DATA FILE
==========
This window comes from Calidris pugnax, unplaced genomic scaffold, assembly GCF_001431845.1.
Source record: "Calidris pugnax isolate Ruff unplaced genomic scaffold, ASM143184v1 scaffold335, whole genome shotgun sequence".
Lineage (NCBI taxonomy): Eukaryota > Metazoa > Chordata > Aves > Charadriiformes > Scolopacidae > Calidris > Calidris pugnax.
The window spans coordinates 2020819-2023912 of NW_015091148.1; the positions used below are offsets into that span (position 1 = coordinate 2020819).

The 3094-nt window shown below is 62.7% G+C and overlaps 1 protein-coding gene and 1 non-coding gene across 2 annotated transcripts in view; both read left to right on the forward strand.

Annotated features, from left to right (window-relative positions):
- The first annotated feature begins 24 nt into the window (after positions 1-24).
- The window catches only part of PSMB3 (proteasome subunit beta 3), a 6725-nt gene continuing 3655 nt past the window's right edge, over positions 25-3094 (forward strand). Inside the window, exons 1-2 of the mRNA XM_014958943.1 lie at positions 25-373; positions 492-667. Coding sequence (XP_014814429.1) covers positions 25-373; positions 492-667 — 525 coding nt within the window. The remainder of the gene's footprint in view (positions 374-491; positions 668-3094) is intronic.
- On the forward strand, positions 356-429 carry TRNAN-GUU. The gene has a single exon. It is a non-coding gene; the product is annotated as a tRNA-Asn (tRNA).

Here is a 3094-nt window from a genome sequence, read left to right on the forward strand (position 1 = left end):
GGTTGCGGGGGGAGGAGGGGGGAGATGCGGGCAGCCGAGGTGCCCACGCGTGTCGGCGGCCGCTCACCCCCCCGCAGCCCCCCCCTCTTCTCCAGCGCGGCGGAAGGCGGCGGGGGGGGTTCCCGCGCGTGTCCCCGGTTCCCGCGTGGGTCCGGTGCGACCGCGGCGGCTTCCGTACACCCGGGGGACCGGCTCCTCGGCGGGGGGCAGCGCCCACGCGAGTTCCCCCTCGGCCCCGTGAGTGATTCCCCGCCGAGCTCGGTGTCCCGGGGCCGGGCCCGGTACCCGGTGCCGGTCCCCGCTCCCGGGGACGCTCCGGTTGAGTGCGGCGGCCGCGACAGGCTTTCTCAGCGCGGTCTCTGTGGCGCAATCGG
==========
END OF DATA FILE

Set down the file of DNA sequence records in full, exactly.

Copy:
This window comes from Calidris pugnax, unplaced genomic scaffold, assembly GCF_001431845.1.
Source record: "Calidris pugnax isolate Ruff unplaced genomic scaffold, ASM143184v1 scaffold335, whole genome shotgun sequence".
Lineage (NCBI taxonomy): Eukaryota > Metazoa > Chordata > Aves > Charadriiformes > Scolopacidae > Calidris > Calidris pugnax.
The window spans coordinates 2020819-2023912 of NW_015091148.1; the positions used below are offsets into that span (position 1 = coordinate 2020819).

The 3094-nt window shown below is 62.7% G+C and overlaps 1 protein-coding gene and 1 non-coding gene across 2 annotated transcripts in view; both read left to right on the forward strand.

Annotated features, from left to right (window-relative positions):
- The first annotated feature begins 24 nt into the window (after positions 1-24).
- The window catches only part of PSMB3 (proteasome subunit beta 3), a 6725-nt gene continuing 3655 nt past the window's right edge, over positions 25-3094 (forward strand). Inside the window, exons 1-2 of the mRNA XM_014958943.1 lie at positions 25-373; positions 492-667. Coding sequence (XP_014814429.1) covers positions 25-373; positions 492-667 — 525 coding nt within the window. The remainder of the gene's footprint in view (positions 374-491; positions 668-3094) is intronic.
- On the forward strand, positions 356-429 carry TRNAN-GUU. The gene has a single exon. It is a non-coding gene; the product is annotated as a tRNA-Asn (tRNA).

Here is a 3094-nt window from a genome sequence, read left to right on the forward strand (position 1 = left end):
GGTTGCGGGGGGAGGAGGGGGGAGATGCGGGCAGCCGAGGTGCCCACGCGTGTCGGCGGCCGCTCACCCCCCCGCAGCCCCCCCCTCTTCTCCAGCGCGGCGGAAGGCGGCGGGGGGGGTTCCCGCGCGTGTCCCCGGTTCCCGCGTGGGTCCGGTGCGACCGCGGCGGCTTCCGTACACCCGGGGGACCGGCTCCTCGGCGGGGGGCAGCGCCCACGCGAGTTCCCCCTCGGCCCCGTGAGTGATTCCCCGCCGAGCTCGGTGTCCCGGGGCCGGGCCCGGTACCCGGTGCCGGTCCCCGCTCCCGGGGACGCTCCGGTTGAGTGCGGCGGCCGCGACAGGCTTTCTCAGCGCGGTCTCTGTGGCGCAATCGG